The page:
How­ev­er, despite the dis­ad­van­tages, there is still use­ful­ness to be gained with Chat­G­PT, like its avail­abil­i­ty, Solod said.

This right here is like a 24/7 tutor that is skilled in almost every sin­gle at least under­grad­u­ate uni­ver­si­ty task,” Solod said. 

Solod and Noah Praver, a UConn Writ­ing Cen­ter tutor, found that Chat­G­PT can expand para­graphs, give tips, write a the­sis, think of a title, rewrite sen­tences, and more. How­ev­er, it is impor­tant to make spe­cif­ic prompts, or “prompt engi­neer.” They believe that pro­fes­sors and tutors should train stu­dents to do that. 

For exam­ple, when Solod strug­gled with under­stand­ing the lec­tures and text­book for his bio­chem­istry class, he told Chat­G­PT to take on the role of a bio­chem­istry tutor to explain what he was stuck on, he said. Solod was also able to ask Chat­G­PT to come up with ques­tions that a bio­chem­istry pro­fes­sor would ask on a quiz based on Solod’s notes. 

By assign­ing it a role and mak­ing your ques­tion real­ly, real­ly spe­cif­ic, you could get the most out of it,” Solod said. “By assign­ing it a cer­tain ‘per­son­al­i­ty,’ you are able to extract more infor­ma­tion or to extract a bet­ter result out of the mod­el based on what­ev­er task you want to accomplish.”

Solod pre­dicts its pop­u­lar­i­ty will con­tin­ue grow­ing as Google and Microsoft inte­grate gen­er­a­tive AI tech­nol­o­gy into its writ­ing tools.

These tools will become a sta­ple in our day-to-day lives kin­da the same way that Google has become ubiq­ui­tous and every­body uses it,” Solod said.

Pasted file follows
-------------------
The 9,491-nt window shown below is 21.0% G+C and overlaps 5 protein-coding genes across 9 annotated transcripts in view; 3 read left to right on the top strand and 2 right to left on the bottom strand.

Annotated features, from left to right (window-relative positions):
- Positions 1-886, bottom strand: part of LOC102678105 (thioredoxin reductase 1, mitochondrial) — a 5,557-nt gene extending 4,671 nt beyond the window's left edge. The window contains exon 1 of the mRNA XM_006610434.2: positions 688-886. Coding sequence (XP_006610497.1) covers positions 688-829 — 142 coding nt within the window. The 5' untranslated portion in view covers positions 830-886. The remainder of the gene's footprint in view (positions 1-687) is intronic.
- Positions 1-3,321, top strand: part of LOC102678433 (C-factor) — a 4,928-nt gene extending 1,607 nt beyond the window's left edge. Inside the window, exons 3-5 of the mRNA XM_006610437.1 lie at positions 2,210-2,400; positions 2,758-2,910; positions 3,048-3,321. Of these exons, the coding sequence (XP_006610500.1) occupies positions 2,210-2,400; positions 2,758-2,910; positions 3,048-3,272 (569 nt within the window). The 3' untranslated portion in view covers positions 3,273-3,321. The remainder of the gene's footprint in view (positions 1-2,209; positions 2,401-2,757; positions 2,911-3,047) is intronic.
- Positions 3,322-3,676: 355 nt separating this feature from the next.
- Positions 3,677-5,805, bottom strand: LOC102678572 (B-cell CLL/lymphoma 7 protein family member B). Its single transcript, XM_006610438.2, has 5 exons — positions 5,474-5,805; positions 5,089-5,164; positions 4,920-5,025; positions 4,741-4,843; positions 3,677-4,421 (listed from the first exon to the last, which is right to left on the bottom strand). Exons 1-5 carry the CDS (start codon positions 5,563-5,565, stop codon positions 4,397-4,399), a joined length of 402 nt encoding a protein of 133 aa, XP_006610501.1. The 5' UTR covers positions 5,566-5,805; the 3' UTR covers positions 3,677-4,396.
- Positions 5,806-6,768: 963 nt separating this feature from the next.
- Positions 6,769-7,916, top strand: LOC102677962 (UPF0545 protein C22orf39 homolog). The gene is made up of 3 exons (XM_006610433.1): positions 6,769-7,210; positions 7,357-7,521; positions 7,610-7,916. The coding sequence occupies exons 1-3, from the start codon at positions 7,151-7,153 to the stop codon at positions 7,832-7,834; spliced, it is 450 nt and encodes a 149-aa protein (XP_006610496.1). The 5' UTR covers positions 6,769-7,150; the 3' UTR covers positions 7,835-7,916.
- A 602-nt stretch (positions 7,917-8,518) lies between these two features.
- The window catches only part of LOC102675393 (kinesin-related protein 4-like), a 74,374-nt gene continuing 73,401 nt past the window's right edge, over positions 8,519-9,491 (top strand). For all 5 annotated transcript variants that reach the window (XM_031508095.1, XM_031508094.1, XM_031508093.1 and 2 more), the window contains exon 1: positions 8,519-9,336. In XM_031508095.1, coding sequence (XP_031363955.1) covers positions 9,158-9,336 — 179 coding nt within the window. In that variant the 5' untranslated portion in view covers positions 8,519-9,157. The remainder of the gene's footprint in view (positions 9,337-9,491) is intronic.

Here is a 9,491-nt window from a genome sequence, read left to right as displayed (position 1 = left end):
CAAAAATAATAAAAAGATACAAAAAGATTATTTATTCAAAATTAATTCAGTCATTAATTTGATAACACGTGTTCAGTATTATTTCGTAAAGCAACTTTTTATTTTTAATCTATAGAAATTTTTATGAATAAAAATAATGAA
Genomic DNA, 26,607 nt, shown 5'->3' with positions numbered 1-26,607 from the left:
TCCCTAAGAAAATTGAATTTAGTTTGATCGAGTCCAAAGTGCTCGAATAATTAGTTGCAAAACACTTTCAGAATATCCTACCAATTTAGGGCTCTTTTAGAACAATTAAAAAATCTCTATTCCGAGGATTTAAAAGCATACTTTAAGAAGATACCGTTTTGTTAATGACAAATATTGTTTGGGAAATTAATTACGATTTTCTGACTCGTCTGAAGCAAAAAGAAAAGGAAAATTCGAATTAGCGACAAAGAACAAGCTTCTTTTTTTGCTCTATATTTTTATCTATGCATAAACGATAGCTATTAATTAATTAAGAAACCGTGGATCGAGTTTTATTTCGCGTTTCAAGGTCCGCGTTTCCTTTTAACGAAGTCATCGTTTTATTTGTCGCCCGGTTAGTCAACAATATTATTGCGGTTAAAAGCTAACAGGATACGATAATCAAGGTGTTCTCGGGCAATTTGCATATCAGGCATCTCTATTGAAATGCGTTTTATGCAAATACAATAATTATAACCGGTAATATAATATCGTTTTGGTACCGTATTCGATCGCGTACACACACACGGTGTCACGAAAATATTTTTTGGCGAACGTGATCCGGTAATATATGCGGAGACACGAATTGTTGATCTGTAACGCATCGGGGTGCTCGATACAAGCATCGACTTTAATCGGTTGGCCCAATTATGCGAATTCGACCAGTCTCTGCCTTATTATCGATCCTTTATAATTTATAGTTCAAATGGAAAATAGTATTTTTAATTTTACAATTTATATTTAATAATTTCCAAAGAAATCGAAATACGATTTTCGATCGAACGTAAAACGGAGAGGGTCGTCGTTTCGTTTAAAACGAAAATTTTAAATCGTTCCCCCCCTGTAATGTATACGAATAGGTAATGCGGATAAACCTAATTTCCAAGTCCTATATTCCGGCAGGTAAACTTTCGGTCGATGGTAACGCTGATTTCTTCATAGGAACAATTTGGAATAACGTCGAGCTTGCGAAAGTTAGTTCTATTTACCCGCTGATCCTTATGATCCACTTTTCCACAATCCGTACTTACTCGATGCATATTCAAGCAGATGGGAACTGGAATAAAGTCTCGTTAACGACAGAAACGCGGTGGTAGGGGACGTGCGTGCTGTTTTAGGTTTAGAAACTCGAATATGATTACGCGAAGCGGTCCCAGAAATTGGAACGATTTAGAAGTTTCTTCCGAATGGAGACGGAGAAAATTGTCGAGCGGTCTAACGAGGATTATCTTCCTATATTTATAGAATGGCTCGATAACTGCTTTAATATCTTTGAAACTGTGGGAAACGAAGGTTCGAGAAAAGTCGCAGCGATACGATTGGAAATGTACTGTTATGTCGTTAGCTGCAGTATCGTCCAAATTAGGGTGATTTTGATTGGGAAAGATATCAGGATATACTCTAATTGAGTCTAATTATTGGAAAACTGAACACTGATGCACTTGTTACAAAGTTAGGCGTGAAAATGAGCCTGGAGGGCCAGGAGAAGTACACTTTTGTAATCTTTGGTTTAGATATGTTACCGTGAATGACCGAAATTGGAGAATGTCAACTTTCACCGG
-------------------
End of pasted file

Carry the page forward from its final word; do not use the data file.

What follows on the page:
Solod also rec­og­nizes risks asso­ci­at­ed with try­ing to pre­vent the use of Chat­G­PT in the school set­ting. He has been see­ing a grow­ing num­ber of Red­dit posts where stu­dents claim that they have been false­ly accused of using AI tools in their writ­ing because AI detec­tion tools are large­ly inac­cu­rate, he said. So he has test­ed it out him­self, putting in both mid­dle school assign­ments he wrote long before the release of Chat­G­PT as well as the Dec­la­ra­tion of Inde­pen­dence. ZeroG­PT detect­ed both of these texts as AI-generated.

The want to want to try to detect and reg­u­late is one that we will slow­ly need to try to bypass and instead focus on how to teach respon­si­ble and eth­i­cal use of AI instead of a blan­ket ban on it,” Solod said. 

A UConn stu­dent in his fresh­man year study­ing com­put­er sci­ence who has asked to go by Rafi for fear of aca­d­e­m­ic reper­cus­sions said he knows ways to evade detec­tion from pla­gia­rism detec­tors and pro­fes­sors when he uses Chat­G­PT. One way is to be spe­cif­ic in prompts, sim­i­lar to prompt engineering. 

I can ask the Chat­G­PT to write it as if it’s com­ing from a col­lege fresh­man, and Chat­G­PT will write it in that style,” Rafi said.

He said that stu­dents could also take the out­put they receive from Chat­G­PT and reword it. 

You put it in ZeroG­PT, you see if it’s detect­ed, you could change it up a bit and just keep going through until it’s much less or com­plete­ly unde­tectable,” Rafi said. “If you put in spelling mis­takes, then that real­ly throws ZeroG­PT off.” 

How­ev­er, Rafi said he sus­pects that detec­tion tools at ZeroG­PT are not pop­u­lar among pro­fes­sors at UConn yet, but may be in the future. 

Rafi said he believes there are two rea­sons why peo­ple may use Chat­G­PT instead of doing their own assign­ments. First, some stu­dents may be just “going through the motions in col­lege” and are not mak­ing the most of their edu­ca­tion; they are sim­ply just try­ing to pass. So it may make it eas­i­er for these stu­dents. Some stu­dents are under aca­d­e­m­ic pres­sure and want the time to focus on oth­er class­es, Rafi said. 

As advice for stu­dents, look, if you get away with it, if it’s a class you don’t feel is nec­es­sar­i­ly going to help you, do it while you can, take advan­tage of it, sure,” Rafi said. “Just don’t be stu­pid. Give it good prompts, read over it, under­stand what it’s say­ing, try to at least under­stand a lit­tle bit. Don’t just be lazy, that’s all.”